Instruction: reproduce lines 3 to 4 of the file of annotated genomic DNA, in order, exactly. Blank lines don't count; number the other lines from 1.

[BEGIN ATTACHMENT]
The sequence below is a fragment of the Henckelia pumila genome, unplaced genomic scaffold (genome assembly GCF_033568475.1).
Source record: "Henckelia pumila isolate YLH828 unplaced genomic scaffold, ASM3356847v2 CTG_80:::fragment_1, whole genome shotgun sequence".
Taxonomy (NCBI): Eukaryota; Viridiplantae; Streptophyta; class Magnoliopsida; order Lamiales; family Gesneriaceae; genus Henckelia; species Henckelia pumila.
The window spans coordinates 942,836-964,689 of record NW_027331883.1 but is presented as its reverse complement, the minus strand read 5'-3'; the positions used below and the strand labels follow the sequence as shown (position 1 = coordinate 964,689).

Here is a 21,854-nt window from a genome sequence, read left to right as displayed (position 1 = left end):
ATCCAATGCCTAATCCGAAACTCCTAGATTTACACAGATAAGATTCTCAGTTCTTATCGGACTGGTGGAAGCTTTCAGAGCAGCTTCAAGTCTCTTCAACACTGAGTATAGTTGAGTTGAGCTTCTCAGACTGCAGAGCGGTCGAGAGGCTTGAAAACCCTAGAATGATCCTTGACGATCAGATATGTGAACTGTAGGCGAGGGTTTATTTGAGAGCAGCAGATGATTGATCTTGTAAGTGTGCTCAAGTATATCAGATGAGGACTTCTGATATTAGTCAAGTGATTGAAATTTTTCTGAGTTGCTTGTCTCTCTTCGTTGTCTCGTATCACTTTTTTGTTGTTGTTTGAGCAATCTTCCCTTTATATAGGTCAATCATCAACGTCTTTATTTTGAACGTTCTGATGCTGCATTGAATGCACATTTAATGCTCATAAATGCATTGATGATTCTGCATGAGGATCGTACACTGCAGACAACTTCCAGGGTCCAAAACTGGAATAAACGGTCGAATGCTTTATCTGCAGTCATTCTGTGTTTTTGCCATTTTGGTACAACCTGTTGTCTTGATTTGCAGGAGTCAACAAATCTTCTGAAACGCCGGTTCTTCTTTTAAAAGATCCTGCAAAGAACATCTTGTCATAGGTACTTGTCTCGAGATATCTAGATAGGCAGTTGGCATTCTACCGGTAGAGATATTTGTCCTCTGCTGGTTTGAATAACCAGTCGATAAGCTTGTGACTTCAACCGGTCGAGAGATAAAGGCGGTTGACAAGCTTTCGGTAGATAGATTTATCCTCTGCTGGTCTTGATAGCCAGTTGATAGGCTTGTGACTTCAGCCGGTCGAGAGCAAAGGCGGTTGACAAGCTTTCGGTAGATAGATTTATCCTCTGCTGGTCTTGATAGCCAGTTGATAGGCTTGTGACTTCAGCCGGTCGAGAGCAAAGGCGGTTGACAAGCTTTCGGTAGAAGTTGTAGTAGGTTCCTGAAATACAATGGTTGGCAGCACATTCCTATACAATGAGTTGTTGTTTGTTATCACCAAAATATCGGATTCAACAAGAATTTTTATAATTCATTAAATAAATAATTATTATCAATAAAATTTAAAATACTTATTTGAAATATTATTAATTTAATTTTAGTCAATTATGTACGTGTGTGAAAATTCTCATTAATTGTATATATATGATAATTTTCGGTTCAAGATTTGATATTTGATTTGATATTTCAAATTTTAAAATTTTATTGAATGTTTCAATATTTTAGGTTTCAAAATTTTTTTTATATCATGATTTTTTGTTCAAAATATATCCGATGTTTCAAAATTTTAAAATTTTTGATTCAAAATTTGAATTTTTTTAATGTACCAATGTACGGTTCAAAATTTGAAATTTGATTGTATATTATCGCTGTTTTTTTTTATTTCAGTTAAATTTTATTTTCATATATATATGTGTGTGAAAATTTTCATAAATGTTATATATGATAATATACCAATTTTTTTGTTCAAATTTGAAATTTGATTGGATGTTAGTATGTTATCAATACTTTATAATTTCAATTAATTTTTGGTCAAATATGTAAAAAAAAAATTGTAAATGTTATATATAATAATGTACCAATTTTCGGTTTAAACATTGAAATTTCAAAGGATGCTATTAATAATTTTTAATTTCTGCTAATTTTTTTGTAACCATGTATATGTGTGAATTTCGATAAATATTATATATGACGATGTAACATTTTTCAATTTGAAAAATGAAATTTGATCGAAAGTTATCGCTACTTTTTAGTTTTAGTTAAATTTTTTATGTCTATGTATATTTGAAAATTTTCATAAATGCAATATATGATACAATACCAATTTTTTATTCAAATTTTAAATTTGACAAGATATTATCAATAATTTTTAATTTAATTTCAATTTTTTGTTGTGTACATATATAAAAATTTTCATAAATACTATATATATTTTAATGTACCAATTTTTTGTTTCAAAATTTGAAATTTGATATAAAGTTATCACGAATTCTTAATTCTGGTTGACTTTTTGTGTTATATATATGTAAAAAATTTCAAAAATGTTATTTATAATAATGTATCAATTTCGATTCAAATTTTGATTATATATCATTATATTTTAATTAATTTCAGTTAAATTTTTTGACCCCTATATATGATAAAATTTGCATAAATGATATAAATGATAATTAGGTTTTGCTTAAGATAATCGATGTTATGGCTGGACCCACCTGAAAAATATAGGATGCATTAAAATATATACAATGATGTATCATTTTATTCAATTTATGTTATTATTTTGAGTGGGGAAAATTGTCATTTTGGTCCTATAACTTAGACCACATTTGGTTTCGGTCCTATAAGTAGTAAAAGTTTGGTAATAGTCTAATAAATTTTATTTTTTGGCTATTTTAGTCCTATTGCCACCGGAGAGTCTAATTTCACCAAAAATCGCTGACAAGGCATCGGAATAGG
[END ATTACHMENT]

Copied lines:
Taxonomy (NCBI): Eukaryota; Viridiplantae; Streptophyta; class Magnoliopsida; order Lamiales; family Gesneriaceae; genus Henckelia; species Henckelia pumila.
The window spans coordinates 942,836-964,689 of record NW_027331883.1 but is presented as its reverse complement, the minus strand read 5'-3'; the positions used below and the strand labels follow the sequence as shown (position 1 = coordinate 964,689).